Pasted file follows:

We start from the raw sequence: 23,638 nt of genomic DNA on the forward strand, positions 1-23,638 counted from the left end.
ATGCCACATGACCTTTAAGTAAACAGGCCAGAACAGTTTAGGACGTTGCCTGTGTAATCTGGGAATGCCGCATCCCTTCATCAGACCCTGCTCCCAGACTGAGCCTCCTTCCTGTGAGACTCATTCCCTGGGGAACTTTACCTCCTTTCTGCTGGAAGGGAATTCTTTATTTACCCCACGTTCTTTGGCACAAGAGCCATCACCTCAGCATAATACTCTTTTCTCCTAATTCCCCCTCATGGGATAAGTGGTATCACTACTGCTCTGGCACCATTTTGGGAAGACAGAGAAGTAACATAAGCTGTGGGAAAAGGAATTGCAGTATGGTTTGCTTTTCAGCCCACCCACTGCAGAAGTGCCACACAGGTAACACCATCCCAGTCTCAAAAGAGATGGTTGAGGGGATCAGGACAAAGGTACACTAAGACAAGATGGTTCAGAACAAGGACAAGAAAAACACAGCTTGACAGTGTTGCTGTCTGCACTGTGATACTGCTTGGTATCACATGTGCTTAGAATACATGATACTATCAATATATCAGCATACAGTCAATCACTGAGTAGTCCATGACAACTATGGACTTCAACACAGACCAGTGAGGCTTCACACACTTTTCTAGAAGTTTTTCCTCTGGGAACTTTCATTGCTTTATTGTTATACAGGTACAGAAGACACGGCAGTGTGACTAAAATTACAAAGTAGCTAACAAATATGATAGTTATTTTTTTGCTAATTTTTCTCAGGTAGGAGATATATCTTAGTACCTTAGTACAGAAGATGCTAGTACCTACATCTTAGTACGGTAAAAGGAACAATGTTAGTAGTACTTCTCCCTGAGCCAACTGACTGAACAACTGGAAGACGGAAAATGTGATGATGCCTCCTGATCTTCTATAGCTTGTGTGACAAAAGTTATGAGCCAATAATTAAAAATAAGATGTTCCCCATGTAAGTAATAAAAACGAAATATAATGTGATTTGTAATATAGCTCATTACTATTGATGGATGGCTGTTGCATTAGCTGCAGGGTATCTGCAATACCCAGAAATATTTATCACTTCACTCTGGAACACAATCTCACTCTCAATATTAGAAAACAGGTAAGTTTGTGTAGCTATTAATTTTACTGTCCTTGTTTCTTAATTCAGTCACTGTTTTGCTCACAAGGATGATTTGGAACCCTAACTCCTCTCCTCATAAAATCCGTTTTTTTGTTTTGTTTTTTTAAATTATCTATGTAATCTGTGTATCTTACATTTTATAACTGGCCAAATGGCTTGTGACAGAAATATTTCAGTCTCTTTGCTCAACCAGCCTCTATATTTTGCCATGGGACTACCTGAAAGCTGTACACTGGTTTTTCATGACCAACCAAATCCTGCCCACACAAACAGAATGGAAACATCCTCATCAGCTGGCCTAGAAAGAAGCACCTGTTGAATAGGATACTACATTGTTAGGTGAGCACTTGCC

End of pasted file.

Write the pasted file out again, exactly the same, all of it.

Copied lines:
We start from the raw sequence: 23,638 nt of genomic DNA on the forward strand, positions 1-23,638 counted from the left end.
ATGCCACATGACCTTTAAGTAAACAGGCCAGAACAGTTTAGGACGTTGCCTGTGTAATCTGGGAATGCCGCATCCCTTCATCAGACCCTGCTCCCAGACTGAGCCTCCTTCCTGTGAGACTCATTCCCTGGGGAACTTTACCTCCTTTCTGCTGGAAGGGAATTCTTTATTTACCCCACGTTCTTTGGCACAAGAGCCATCACCTCAGCATAATACTCTTTTCTCCTAATTCCCCCTCATGGGATAAGTGGTATCACTACTGCTCTGGCACCATTTTGGGAAGACAGAGAAGTAACATAAGCTGTGGGAAAAGGAATTGCAGTATGGTTTGCTTTTCAGCCCACCCACTGCAGAAGTGCCACACAGGTAACACCATCCCAGTCTCAAAAGAGATGGTTGAGGGGATCAGGACAAAGGTACACTAAGACAAGATGGTTCAGAACAAGGACAAGAAAAACACAGCTTGACAGTGTTGCTGTCTGCACTGTGATACTGCTTGGTATCACATGTGCTTAGAATACATGATACTATCAATATATCAGCATACAGTCAATCACTGAGTAGTCCATGACAACTATGGACTTCAACACAGACCAGTGAGGCTTCACACACTTTTCTAGAAGTTTTTCCTCTGGGAACTTTCATTGCTTTATTGTTATACAGGTACAGAAGACACGGCAGTGTGACTAAAATTACAAAGTAGCTAACAAATATGATAGTTATTTTTTTGCTAATTTTTCTCAGGTAGGAGATATATCTTAGTACCTTAGTACAGAAGATGCTAGTACCTACATCTTAGTACGGTAAAAGGAACAATGTTAGTAGTACTTCTCCCTGAGCCAACTGACTGAACAACTGGAAGACGGAAAATGTGATGATGCCTCCTGATCTTCTATAGCTTGTGTGACAAAAGTTATGAGCCAATAATTAAAAATAAGATGTTCCCCATGTAAGTAATAAAAACGAAATATAATGTGATTTGTAATATAGCTCATTACTATTGATGGATGGCTGTTGCATTAGCTGCAGGGTATCTGCAATACCCAGAAATATTTATCACTTCACTCTGGAACACAATCTCACTCTCAATATTAGAAAACAGGTAAGTTTGTGTAGCTATTAATTTTACTGTCCTTGTTTCTTAATTCAGTCACTGTTTTGCTCACAAGGATGATTTGGAACCCTAACTCCTCTCCTCATAAAATCCGTTTTTTTGTTTTGTTTTTTTAAATTATCTATGTAATCTGTGTATCTTACATTTTATAACTGGCCAAATGGCTTGTGACAGAAATATTTCAGTCTCTTTGCTCAACCAGCCTCTATATTTTGCCATGGGACTACCTGAAAGCTGTACACTGGTTTTTCATGACCAACCAAATCCTGCCCACACAAACAGAATGGAAACATCCTCATCAGCTGGCCTAGAAAGAAGCACCTGTTGAATAGGATACTACATTGTTAGGTGAGCACTTGCC